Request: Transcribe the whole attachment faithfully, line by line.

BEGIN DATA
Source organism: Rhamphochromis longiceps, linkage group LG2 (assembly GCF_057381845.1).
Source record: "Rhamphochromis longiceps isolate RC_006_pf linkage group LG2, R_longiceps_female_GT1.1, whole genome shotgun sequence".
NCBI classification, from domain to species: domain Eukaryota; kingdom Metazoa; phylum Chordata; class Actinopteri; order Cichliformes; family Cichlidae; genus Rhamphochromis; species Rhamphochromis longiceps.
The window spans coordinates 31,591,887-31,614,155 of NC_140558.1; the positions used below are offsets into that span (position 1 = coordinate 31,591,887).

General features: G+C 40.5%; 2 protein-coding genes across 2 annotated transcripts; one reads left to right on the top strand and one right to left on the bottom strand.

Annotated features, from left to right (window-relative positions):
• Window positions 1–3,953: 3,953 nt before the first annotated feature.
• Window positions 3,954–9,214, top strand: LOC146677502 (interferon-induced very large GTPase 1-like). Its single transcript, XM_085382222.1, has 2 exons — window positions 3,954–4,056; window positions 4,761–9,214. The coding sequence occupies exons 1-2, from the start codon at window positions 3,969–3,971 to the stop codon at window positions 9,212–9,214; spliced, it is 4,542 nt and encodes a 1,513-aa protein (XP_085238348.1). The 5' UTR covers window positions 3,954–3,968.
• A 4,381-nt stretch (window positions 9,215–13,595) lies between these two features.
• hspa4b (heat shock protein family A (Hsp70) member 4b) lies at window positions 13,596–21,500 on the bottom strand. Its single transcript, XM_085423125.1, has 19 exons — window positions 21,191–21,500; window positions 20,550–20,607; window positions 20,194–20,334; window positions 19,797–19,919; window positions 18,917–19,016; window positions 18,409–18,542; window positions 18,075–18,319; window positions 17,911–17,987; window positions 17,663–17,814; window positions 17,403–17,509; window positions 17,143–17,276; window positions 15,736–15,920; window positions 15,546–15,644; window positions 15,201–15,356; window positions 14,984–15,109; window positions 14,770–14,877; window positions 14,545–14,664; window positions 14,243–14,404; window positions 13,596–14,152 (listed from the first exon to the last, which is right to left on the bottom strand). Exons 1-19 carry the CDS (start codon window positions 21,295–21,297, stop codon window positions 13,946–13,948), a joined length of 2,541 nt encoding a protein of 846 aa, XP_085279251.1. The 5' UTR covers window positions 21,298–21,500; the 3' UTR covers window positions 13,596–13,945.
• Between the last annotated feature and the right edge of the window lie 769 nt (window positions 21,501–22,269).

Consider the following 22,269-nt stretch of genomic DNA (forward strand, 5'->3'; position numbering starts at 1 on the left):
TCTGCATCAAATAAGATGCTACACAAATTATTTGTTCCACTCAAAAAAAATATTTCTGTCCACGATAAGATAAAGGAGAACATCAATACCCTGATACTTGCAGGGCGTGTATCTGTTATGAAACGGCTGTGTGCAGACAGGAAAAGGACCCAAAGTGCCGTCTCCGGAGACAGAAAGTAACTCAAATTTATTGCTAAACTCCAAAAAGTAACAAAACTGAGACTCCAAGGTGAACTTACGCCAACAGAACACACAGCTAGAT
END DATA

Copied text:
Source organism: Rhamphochromis longiceps, linkage group LG2 (assembly GCF_057381845.1).
Source record: "Rhamphochromis longiceps isolate RC_006_pf linkage group LG2, R_longiceps_female_GT1.1, whole genome shotgun sequence".
NCBI classification, from domain to species: domain Eukaryota; kingdom Metazoa; phylum Chordata; class Actinopteri; order Cichliformes; family Cichlidae; genus Rhamphochromis; species Rhamphochromis longiceps.
The window spans coordinates 31,591,887-31,614,155 of NC_140558.1; the positions used below are offsets into that span (position 1 = coordinate 31,591,887).

General features: G+C 40.5%; 2 protein-coding genes across 2 annotated transcripts; one reads left to right on the top strand and one right to left on the bottom strand.

Annotated features, from left to right (window-relative positions):
• Window positions 1–3,953: 3,953 nt before the first annotated feature.
• Window positions 3,954–9,214, top strand: LOC146677502 (interferon-induced very large GTPase 1-like). Its single transcript, XM_085382222.1, has 2 exons — window positions 3,954–4,056; window positions 4,761–9,214. The coding sequence occupies exons 1-2, from the start codon at window positions 3,969–3,971 to the stop codon at window positions 9,212–9,214; spliced, it is 4,542 nt and encodes a 1,513-aa protein (XP_085238348.1). The 5' UTR covers window positions 3,954–3,968.
• A 4,381-nt stretch (window positions 9,215–13,595) lies between these two features.
• hspa4b (heat shock protein family A (Hsp70) member 4b) lies at window positions 13,596–21,500 on the bottom strand. Its single transcript, XM_085423125.1, has 19 exons — window positions 21,191–21,500; window positions 20,550–20,607; window positions 20,194–20,334; window positions 19,797–19,919; window positions 18,917–19,016; window positions 18,409–18,542; window positions 18,075–18,319; window positions 17,911–17,987; window positions 17,663–17,814; window positions 17,403–17,509; window positions 17,143–17,276; window positions 15,736–15,920; window positions 15,546–15,644; window positions 15,201–15,356; window positions 14,984–15,109; window positions 14,770–14,877; window positions 14,545–14,664; window positions 14,243–14,404; window positions 13,596–14,152 (listed from the first exon to the last, which is right to left on the bottom strand). Exons 1-19 carry the CDS (start codon window positions 21,295–21,297, stop codon window positions 13,946–13,948), a joined length of 2,541 nt encoding a protein of 846 aa, XP_085279251.1. The 5' UTR covers window positions 21,298–21,500; the 3' UTR covers window positions 13,596–13,945.
• Between the last annotated feature and the right edge of the window lie 769 nt (window positions 21,501–22,269).

Consider the following 22,269-nt stretch of genomic DNA (forward strand, 5'->3'; position numbering starts at 1 on the left):
TCTGCATCAAATAAGATGCTACACAAATTATTTGTTCCACTCAAAAAAAATATTTCTGTCCACGATAAGATAAAGGAGAACATCAATACCCTGATACTTGCAGGGCGTGTATCTGTTATGAAACGGCTGTGTGCAGACAGGAAAAGGACCCAAAGTGCCGTCTCCGGAGACAGAAAGTAACTCAAATTTATTGCTAAACTCCAAAAAGTAACAAAACTGAGACTCCAAGGTGAACTTACGCCAACAGAACACACAGCTAGAT